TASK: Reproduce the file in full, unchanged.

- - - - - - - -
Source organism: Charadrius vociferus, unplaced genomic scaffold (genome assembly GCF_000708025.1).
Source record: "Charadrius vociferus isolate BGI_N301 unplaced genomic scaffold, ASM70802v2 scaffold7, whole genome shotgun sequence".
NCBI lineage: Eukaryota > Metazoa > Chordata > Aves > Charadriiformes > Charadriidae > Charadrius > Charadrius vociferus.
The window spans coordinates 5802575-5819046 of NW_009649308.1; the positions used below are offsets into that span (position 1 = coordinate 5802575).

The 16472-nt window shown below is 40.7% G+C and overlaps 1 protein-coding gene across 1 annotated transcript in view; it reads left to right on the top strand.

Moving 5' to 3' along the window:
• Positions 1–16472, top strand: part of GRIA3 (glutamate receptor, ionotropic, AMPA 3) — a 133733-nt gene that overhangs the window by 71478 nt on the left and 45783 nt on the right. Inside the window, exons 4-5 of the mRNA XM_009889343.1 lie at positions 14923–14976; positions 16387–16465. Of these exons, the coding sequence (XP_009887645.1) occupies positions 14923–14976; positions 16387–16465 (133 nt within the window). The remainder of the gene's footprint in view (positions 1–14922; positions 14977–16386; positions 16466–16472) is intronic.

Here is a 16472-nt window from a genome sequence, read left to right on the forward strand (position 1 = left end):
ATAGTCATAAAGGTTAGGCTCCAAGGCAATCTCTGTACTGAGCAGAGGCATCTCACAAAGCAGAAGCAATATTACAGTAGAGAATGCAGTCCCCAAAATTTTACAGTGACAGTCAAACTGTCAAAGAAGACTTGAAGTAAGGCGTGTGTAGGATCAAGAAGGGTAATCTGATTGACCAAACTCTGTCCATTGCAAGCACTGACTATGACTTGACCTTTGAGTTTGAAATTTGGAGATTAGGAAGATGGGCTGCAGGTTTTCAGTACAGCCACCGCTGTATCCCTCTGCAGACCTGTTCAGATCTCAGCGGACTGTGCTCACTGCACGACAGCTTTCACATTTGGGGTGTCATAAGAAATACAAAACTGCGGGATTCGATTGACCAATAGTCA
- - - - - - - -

Source organism: Charadrius vociferus, unplaced genomic scaffold (genome assembly GCF_000708025.1).
Source record: "Charadrius vociferus isolate BGI_N301 unplaced genomic scaffold, ASM70802v2 scaffold7, whole genome shotgun sequence".
NCBI lineage: Eukaryota > Metazoa > Chordata > Aves > Charadriiformes > Charadriidae > Charadrius > Charadrius vociferus.
The window spans coordinates 5802575-5819046 of NW_009649308.1; the positions used below are offsets into that span (position 1 = coordinate 5802575).

The 16472-nt window shown below is 40.7% G+C and overlaps 1 protein-coding gene across 1 annotated transcript in view; it reads left to right on the top strand.

Moving 5' to 3' along the window:
• Positions 1–16472, top strand: part of GRIA3 (glutamate receptor, ionotropic, AMPA 3) — a 133733-nt gene that overhangs the window by 71478 nt on the left and 45783 nt on the right. Inside the window, exons 4-5 of the mRNA XM_009889343.1 lie at positions 14923–14976; positions 16387–16465. Of these exons, the coding sequence (XP_009887645.1) occupies positions 14923–14976; positions 16387–16465 (133 nt within the window). The remainder of the gene's footprint in view (positions 1–14922; positions 14977–16386; positions 16466–16472) is intronic.

Here is a 16472-nt window from a genome sequence, read left to right on the forward strand (position 1 = left end):
ATAGTCATAAAGGTTAGGCTCCAAGGCAATCTCTGTACTGAGCAGAGGCATCTCACAAAGCAGAAGCAATATTACAGTAGAGAATGCAGTCCCCAAAATTTTACAGTGACAGTCAAACTGTCAAAGAAGACTTGAAGTAAGGCGTGTGTAGGATCAAGAAGGGTAATCTGATTGACCAAACTCTGTCCATTGCAAGCACTGACTATGACTTGACCTTTGAGTTTGAAATTTGGAGATTAGGAAGATGGGCTGCAGGTTTTCAGTACAGCCACCGCTGTATCCCTCTGCAGACCTGTTCAGATCTCAGCGGACTGTGCTCACTGCACGACAGCTTTCACATTTGGGGTGTCATAAGAAATACAAAACTGCGGGATTCGATTGACCAATAGTCA